Which all points to why the 49ers should dive into the deep end when it comes to pursuing the free agents. The obvious caveat: Find the right players that fit the system. That’s what Jacksonville did last spring and what the Broncos did when their massive 2014 free agent class (Aqib Talib, DeMarcus Ware, Emmanuel Sanders and T.J. Ward) carried a limp Peyton Manning to the Super Bowl title two years ago.

San Francisco’s available cap dollars will likely shrink by $25 to $28 million when Garoppolo signs his new long-term contract or the franchise tag. But that will be a relative drop in the bucket given the glut of cap space. Simple math says the 49ers should have $86 to $89 million in room even after Garoppolo signs.

Which is why San Francisco should absolutely be in the Le’Veon Bell market if things sour in Pittsburgh. Bell made waves this week when he said he’d consider retiring if he was given the franchise tag for a second straight season. And given the Steelers salary cap restrictions, they might be inclined to let Bell leave if richer offers are out there.

By definition, the 49ers are a strong fit for Bell with Carlos Hyde unsigned and the need a pass catching running back. Bell was mentioned by Kyle Shanahan explicitly when asked about his philosophy of identifying running backs in December. Shanahan said Bell was worth a top-five pick in the NFL draft, and also said he’d have no problem using a pick that high on the right running back.

“When you find a special one and you think that makes sense for your team, you should never hesitate to do that,” Shanahan said. “A big-time running back, whether it’s (Leonard) Fournette, whether it’s Adrian Peterson who was a top-10 pick, whether it was Terrell Davis in the sixth round, whether it’s David Johnson who I think was a third rounder or Le’Veon Bell I think is a second rounder, all those guys are worth top-five picks, but they were all found different places. … You’ve just got to find who you think that guy is. There’s lots of ways to do it.”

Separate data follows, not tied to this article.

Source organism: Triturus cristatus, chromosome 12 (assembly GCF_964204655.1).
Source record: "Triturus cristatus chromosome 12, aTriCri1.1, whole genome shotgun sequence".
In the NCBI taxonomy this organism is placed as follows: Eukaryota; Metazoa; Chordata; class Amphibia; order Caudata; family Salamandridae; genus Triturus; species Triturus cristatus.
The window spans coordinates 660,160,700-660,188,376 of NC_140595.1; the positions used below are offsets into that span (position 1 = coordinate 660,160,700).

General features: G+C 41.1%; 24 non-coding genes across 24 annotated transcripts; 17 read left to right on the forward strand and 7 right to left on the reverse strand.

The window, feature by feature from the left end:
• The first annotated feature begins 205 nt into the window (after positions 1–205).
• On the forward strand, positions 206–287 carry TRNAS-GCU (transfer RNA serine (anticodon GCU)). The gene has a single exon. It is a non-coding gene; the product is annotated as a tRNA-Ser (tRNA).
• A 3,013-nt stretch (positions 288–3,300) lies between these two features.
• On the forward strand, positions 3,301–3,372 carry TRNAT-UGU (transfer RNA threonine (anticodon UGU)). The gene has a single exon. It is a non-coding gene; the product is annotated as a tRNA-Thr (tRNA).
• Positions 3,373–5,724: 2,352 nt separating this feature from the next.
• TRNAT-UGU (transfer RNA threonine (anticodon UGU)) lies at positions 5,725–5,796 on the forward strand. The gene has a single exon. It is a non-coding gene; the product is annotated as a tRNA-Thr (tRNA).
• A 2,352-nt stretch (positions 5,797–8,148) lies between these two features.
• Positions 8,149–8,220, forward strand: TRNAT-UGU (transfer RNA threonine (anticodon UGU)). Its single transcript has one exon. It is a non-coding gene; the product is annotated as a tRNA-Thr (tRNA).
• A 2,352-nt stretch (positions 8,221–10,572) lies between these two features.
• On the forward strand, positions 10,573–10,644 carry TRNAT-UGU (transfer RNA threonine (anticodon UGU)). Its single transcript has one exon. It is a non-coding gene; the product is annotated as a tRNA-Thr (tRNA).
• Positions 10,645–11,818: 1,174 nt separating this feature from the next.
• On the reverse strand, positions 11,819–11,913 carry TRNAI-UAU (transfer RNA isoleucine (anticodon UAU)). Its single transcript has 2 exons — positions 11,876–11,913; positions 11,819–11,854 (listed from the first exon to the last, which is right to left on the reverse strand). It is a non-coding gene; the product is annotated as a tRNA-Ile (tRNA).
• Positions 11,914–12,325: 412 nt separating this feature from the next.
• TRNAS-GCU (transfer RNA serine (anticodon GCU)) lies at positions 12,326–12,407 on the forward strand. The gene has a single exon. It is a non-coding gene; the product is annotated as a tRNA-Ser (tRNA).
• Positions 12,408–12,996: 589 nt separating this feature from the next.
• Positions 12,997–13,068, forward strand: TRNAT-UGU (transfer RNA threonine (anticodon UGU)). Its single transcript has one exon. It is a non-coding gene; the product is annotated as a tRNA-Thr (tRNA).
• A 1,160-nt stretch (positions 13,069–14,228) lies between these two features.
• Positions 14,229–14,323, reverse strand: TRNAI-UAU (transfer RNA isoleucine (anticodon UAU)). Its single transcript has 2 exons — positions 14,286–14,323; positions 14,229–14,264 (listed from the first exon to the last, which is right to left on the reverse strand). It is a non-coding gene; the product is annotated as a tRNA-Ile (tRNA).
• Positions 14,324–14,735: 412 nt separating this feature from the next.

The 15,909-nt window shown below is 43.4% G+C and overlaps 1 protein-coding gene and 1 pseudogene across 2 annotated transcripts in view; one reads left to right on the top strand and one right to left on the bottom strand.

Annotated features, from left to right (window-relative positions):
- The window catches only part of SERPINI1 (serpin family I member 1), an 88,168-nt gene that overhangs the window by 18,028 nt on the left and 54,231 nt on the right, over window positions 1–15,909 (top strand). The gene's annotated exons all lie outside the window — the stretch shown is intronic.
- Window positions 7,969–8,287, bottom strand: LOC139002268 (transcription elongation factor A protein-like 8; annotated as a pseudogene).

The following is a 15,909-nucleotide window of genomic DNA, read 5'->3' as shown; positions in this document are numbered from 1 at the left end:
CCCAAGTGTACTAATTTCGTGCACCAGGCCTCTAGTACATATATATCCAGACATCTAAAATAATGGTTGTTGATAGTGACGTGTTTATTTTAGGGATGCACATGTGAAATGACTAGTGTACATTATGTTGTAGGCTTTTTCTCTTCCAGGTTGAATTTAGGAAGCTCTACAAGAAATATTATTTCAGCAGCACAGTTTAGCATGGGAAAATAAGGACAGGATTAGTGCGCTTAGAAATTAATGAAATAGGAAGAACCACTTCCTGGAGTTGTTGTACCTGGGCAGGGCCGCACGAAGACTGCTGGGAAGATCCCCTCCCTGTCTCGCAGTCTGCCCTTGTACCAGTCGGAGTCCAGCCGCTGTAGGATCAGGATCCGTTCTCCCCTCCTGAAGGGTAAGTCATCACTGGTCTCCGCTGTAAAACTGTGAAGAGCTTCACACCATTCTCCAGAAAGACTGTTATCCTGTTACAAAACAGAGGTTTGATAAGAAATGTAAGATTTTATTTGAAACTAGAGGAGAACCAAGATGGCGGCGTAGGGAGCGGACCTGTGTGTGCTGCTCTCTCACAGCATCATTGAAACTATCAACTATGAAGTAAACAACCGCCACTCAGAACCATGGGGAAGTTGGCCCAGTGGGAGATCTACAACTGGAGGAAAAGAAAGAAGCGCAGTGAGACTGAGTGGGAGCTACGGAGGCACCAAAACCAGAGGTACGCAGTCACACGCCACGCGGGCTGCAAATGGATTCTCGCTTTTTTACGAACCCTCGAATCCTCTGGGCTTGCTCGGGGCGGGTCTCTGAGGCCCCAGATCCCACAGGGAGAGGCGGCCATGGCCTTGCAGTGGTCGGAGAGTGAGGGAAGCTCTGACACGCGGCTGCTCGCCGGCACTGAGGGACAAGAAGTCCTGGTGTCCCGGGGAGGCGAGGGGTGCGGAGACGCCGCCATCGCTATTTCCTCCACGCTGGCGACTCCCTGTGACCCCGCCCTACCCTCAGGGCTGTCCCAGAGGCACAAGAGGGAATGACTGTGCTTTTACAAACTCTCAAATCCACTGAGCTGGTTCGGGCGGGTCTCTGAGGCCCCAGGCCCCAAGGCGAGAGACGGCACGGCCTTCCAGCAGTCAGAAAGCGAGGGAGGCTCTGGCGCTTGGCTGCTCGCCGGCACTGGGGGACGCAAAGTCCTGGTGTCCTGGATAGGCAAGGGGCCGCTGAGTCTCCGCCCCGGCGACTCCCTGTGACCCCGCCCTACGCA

Invariably, some are still against the idea of giving north of $15 million a season to a running back. And that’s certainly fair given Shanahan’s ability to develop productive backs from various levels of the draft. But Bell is different. He might be a Hall of Famer, signaled by this note from ESPN:

Bell has 7,996 total yards through 62 career games, which is the most of any NFL player over that span since the 1970 AFL-NFL merger, outdistancing Eric Dickerson (7,842), according to ESPN Stats & Information.

Bell might never get to the open market. But the point stands for a number of key free agents looking to join a playoff contender in the spring. The 49ers could conceivably make the money work for players at key positions, and still draft at areas of needs like cornerback, pass rusher and interior offensive line without running into cap problems.

Spotrac lists Lions pass rusher Ezekiel Ansah, who had 12 sacks last season, as worth $9.5 million per year. Patriots cornerback Malcolm Butler is worth $13.2, which is likely the same neighborhood as Chicago’s Kyle Fuller or Trumaine Johnson of the Rams.

In theory, the 49ers could sign Garoppolo, Bell, Ansah and a cornerback and still have more than $40 million in cap space remaining. And all that room means they can afford to overpay, or aggressively front load contracts, if it proves to be the difference in landing important pieces.

The 49ers have hoarded their cap space for three years. It’s time they cash it in now they have a quarterback capable of contending.